Book Review: Of Bread, Blood and The Hunger Games, Mary F. Pharr and Leisa A. Clark, eds. (2012)

December 19th, 2012 3:22 pm by Kelly Garbato

A must read for academics and fans alike!

four out of five stars

Full disclosure: I received a free copy of this book through Library Thing’s Early Reviewer program.

In anticipation of the 2012 release of the film, a number of books about The Hunger Games trilogy hit the market – much to my geeky joy. As far as academic volumes go, Smart Pop’s most excellent The Girl Who Was on Fire was one of the early releases (later updated to include several chapters on the film), followed by The Hunger Games and Philosophy: A Critique of Pure Treason from The Blackwell Philosophy and Pop Culture Series; Of Bread, Blood and the Hunger Games: Critical Essays on the Suzanne Collins Trilogy (part of the Critical Explorations in Science Fiction and Fantasy series); Approaching the Hunger Games Trilogy by Tom Henthorne; and finally The Panem Companion, written by fan/academic V. Arrow. I was lucky enough to win a copy each of Of Bread, Blood and the Hunger Games and Approaching the Hunger Games Trilogy from Library Thing (and still hope to snag a copy of The Panem Companion on its blog tour!).

Though written by academics – not a few of whom use papers previously presented at academic conferences as jumping off points – Of Bread, Blood and The Hunger Games: Critical Essays on the Suzanne Collins Trilogy can be enjoyed by everyday fans and serious scholars alike. Whereas academic pop culture anthologies run the risk of coming across as dry and even a bit tedious, Of Bread, Blood and The Hunger Games is neither. With few exceptions, the authors are engaging and insightful. Where jargon appears, it’s thankfully kept to a minimum.

In contrast to many similarly-sized academic anthologies – which usually feature twelve or so essays – Of Bread, Blood and The Hunger Games contains a whopping twenty-one essays! As a result, each piece weighs in at just eight to ten pages. Though I was often left wanting more, this is far better than the alternative – namely, nodding off in the last few pages of the piece, even as you wish for the author to get to the point and wrap it up already! Perhaps the individual essays’ short lengths is what helps to keep Of Bread, Blood and The Hunger Games feeling so fresh, concise, and to the point.

The twenty-one essays in Of Bread, Blood and The Hunger Games cover a range of topics, from crisis economics to food as a cultural metaphor and the shifting boundaries of human and “other.” Reality television rears its oft-ugly head, and art, fashion, and propaganda also make for common topics of discussion.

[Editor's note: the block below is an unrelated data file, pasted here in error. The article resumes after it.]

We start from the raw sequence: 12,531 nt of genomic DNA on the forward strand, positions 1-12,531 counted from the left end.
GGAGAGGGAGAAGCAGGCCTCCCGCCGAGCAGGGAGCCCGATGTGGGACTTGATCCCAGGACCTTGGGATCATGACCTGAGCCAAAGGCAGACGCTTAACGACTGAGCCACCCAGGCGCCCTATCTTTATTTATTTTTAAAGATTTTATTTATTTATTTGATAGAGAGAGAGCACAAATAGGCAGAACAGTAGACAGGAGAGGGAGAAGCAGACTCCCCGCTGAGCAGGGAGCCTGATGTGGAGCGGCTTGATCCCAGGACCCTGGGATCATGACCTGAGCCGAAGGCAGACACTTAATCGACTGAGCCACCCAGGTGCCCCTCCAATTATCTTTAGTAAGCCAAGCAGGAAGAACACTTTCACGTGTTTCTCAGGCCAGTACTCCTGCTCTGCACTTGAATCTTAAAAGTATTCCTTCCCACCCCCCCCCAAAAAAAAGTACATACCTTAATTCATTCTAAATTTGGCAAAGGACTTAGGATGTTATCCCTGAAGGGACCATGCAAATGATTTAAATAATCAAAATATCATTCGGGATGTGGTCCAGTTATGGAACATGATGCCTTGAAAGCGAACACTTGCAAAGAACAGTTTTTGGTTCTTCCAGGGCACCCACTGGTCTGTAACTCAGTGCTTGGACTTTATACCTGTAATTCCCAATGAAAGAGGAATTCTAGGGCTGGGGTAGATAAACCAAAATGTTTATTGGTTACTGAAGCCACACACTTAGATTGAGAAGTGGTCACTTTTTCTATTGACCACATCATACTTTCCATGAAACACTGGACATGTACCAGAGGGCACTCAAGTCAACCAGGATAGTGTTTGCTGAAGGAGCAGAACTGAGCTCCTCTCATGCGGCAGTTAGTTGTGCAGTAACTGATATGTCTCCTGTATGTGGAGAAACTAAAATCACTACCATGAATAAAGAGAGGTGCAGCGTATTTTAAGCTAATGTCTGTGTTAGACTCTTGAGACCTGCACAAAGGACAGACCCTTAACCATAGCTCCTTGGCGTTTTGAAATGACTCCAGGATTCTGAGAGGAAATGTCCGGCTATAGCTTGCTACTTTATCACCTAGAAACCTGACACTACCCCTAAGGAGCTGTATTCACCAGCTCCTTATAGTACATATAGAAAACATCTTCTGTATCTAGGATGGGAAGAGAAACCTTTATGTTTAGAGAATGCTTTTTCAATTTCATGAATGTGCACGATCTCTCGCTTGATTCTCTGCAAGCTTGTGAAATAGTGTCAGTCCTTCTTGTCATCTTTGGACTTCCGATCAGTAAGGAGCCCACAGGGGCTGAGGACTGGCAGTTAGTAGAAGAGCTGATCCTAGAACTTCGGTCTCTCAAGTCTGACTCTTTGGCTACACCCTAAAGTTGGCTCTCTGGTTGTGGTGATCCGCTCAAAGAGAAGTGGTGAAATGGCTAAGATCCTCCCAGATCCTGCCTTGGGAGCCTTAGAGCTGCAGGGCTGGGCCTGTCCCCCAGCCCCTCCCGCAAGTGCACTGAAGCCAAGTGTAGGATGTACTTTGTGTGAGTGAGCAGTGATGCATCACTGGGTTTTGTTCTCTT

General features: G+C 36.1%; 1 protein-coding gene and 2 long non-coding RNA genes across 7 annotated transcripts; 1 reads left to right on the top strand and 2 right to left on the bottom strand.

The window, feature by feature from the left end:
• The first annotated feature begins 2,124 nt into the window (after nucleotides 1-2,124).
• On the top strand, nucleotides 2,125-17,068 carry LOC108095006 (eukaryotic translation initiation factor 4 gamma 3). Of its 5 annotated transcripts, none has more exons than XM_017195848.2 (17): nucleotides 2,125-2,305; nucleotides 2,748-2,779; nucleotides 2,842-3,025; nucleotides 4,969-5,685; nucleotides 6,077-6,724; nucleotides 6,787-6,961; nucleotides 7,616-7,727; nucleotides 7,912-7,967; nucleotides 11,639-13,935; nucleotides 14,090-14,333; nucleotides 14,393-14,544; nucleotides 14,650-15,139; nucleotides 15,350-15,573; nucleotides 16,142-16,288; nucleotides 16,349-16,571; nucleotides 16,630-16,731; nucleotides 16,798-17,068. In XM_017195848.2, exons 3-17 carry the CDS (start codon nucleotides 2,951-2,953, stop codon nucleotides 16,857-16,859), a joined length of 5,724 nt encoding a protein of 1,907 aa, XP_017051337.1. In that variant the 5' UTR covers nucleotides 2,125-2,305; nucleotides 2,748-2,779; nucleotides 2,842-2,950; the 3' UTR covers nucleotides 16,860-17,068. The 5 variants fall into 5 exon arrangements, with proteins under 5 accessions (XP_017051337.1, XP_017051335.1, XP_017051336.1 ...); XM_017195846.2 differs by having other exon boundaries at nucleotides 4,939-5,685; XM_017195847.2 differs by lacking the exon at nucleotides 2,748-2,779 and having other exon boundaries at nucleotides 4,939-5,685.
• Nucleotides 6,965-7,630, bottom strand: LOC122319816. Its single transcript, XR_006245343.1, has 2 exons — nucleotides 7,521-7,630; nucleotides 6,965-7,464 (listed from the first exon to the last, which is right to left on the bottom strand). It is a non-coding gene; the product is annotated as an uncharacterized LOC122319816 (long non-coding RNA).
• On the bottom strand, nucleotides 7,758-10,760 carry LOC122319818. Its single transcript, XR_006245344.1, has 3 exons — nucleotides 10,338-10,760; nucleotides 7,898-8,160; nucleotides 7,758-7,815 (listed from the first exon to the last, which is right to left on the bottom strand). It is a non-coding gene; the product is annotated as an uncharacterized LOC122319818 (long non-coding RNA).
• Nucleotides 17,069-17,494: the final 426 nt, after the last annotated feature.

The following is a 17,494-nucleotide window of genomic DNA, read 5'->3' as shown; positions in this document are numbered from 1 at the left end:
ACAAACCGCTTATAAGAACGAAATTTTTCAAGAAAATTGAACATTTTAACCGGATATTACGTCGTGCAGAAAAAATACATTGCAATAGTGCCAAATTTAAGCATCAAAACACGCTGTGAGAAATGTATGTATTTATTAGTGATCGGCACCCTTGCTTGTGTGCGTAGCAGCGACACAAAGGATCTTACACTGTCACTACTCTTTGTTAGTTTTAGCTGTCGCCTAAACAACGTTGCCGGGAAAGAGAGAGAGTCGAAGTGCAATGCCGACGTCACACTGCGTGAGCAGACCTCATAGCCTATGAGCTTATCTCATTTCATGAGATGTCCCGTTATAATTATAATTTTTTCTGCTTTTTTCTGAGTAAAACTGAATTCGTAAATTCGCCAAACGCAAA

While an existing knowledge of The Hunger Games trilogy is assumed, when the texts are discussed in relation to other works – The Running Man, the Harry Potter series, Twilight, Battle Royale, Ender’s Game, and William Shakespeare’s Henriad all make appearances – the authors do a good job of explaining the pertinent details (that is, at least given the space allotted).

Perhaps unsurprisingly, many of my favorite pieces examine gender in the trilogy. In her contribution, “Of Queer Necessity: Panem’s Hunger Games as Gender Games,” Jennifer Mitchell makes the argument that Katniss – who is able to transition between masculine and feminine gender roles with relative ease, sometimes exhibiting “male” and “female” characteristics simultaneously – is at her core a genderqueer protagonist. Likewise, Ellyn Lem and Holly Hassel (“‘Killer’ Katniss and ‘Lover Boy’ Peeta: Suzanne Collins’s Defiance of Gender-Genred Reading”) see the trilogy’s blended genres (romance vs. war story) as a way to “bridge the gap” between young adult literature that, traditionally, has been stratified along gender lines. Peeta, the gentle, caring, and peaceful baker, exists opposite the “male-identified” Katniss, holding her morally accountable for actions. This mixing and flipping of gender roles provides a much-needed contrast to traditional YA fiction (the history of which Lem and Hassel summarize neatly for the reader, in a highly enjoyable and informative intro).